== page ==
Sunday, 16 May 2010

The Walk 2010, Part One: Kintbury to Inkpen

So: The Walk, 14/15 May 2010. Berks/Wilts: From Kintbury to Great Bedwyn by way of Inkpen. Departed a rather nice pub [name please] full of elderly middle Englanders, walked east on the Kennet and Avon Canal to Hamstead Lock. Utterly ignored ancient earth works around Hamstead Marshall and wondered instead at curious unattached ornamental gate posts standing like large forgotten pair of sentinels across a few acres (?) of Hamstead Park.

On then past the stray dog centre where a notice assured us that healthy dogs were never put down. Phew! What a relief, especially in the hindsight-light of the "dogs are unacceptable" line fed us at the end of Day 2 by those wishing to spread dog-hatred in our less-beturded-than-ever cities. By way of several copses and holts and commons and what have you (not forgetting the rather disappointing Skew-Whiff) we arrived at The Swan at Lower Green. This is a pub beautifully set and dismally owned. I say owned rather than managed because the manager was Thomas – a young, cheerful, chin-bearded chap from Czechoslovakia. Promised gourmet food, we met the chef, a Bulgarian who, all stereotyping apart, looked like a Bulgarian from central casting: swarthy and dangerous and perhaps even a tad wily. Many of us ordered stroganoff on the grounds that it must be sort of Bulgarian and would probably full of evil Black Sea spices and wotnot. It was one of the blandest dishes I have ever eaten. Still, it soaked up the cider that had been consumed while trying to convince ourselves that Andy, a diminutive, full-bearded, local character (straight out of ‘Jerusalem’), was not going to hit one of us in the eye with his own inimitable darts action. Andy also informed us that Walbury Hill, nearby, was the highest chalk hill in the world and only 17 feet short of being a mountain.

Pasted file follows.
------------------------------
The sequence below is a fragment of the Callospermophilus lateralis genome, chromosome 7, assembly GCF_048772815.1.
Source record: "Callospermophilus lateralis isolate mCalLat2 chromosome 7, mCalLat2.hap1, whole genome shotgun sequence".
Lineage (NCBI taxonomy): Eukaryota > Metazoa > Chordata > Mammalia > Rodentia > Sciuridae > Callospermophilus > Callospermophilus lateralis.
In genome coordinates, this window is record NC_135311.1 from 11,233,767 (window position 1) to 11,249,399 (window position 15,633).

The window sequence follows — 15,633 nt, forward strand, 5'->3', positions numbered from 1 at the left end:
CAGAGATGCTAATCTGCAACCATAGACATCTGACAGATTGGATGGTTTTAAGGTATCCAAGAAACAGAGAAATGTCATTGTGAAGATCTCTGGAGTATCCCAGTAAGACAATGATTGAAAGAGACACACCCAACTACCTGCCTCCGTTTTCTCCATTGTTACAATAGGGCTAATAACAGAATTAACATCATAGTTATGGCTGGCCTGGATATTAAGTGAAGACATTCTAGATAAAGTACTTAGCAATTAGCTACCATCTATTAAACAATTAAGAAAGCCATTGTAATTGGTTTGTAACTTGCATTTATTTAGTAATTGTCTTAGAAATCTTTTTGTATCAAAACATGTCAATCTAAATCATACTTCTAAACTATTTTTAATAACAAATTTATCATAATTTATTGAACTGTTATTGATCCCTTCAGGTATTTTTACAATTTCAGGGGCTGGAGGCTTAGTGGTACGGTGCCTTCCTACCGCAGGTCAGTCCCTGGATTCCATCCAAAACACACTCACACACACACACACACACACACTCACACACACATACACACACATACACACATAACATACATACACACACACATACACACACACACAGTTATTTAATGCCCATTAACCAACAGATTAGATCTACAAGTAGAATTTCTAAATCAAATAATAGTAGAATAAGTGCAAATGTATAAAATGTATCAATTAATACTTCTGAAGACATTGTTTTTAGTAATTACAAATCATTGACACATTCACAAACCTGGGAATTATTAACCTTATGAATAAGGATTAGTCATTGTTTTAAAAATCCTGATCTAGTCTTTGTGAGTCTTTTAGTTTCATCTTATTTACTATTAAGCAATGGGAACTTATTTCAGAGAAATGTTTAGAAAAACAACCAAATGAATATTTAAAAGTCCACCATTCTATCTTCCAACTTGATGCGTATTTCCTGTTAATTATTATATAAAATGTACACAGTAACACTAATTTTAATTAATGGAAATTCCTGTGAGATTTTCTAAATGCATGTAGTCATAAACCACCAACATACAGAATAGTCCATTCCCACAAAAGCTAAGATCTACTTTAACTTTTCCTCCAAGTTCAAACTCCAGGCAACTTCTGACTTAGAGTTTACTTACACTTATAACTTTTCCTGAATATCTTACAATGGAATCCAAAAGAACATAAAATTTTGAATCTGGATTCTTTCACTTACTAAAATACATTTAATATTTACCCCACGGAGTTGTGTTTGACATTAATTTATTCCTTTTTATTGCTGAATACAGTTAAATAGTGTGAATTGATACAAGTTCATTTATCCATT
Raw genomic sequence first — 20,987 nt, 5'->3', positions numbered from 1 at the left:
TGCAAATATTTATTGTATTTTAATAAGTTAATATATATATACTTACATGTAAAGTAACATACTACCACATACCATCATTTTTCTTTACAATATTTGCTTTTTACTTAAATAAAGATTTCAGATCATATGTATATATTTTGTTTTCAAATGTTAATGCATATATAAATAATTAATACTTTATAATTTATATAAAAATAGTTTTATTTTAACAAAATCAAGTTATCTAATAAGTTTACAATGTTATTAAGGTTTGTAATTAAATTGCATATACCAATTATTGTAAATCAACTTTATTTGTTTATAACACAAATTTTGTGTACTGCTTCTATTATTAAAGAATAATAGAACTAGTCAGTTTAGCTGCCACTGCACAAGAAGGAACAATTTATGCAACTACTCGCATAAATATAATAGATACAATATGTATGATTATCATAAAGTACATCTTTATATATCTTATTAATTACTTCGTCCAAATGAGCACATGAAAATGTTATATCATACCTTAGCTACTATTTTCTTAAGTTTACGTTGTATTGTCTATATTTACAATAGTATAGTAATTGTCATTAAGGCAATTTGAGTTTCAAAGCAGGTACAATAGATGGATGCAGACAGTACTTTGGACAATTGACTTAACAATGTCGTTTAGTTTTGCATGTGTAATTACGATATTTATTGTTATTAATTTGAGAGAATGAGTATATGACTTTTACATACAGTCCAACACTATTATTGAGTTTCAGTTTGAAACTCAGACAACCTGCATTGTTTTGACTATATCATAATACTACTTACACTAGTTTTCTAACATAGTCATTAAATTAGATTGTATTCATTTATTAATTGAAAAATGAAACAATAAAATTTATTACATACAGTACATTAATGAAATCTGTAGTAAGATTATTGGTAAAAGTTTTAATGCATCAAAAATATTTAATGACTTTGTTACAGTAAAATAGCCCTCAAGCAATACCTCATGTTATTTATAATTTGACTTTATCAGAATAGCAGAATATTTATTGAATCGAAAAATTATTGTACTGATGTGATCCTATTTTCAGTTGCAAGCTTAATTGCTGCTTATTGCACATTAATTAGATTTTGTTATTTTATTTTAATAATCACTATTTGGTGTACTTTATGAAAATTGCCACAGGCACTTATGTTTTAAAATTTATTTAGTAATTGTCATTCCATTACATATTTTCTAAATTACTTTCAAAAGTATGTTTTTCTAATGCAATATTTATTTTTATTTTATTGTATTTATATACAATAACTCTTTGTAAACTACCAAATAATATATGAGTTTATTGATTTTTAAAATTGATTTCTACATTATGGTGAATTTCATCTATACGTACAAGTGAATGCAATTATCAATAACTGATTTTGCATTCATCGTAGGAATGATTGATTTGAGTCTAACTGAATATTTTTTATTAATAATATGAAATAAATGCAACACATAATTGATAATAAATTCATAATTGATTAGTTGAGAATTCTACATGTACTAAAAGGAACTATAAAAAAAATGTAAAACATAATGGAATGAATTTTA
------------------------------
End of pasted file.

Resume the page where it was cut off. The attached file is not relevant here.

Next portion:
In the morning Thomas gave us a note from Andy, thanking us for the game of darts. It was accompanied by some organic shortbread. He signed it ‘Red’ Andy, adding a hammer and sickle for good measure. Ah, the Trotsky of Inkpen we thought and put £10 behind the bar as a contribution to the revolution (or, failing that, perhaps a pint or two). Thomas, beaming, took it, but said Andy wouldn’t need it as he was a millionaire…

I shared with AK in a room with no windows and an insistent ticking noise that I could find no source for.

SAF shared with RR and said it was a little like sleeping with a small piglet (although he did not vouchsafe this to RR himself until Sunday morning).

MDF & GOB, the long fellows, also shared. Both were late for breakfast. I don’t know what the Bulgarian thought.

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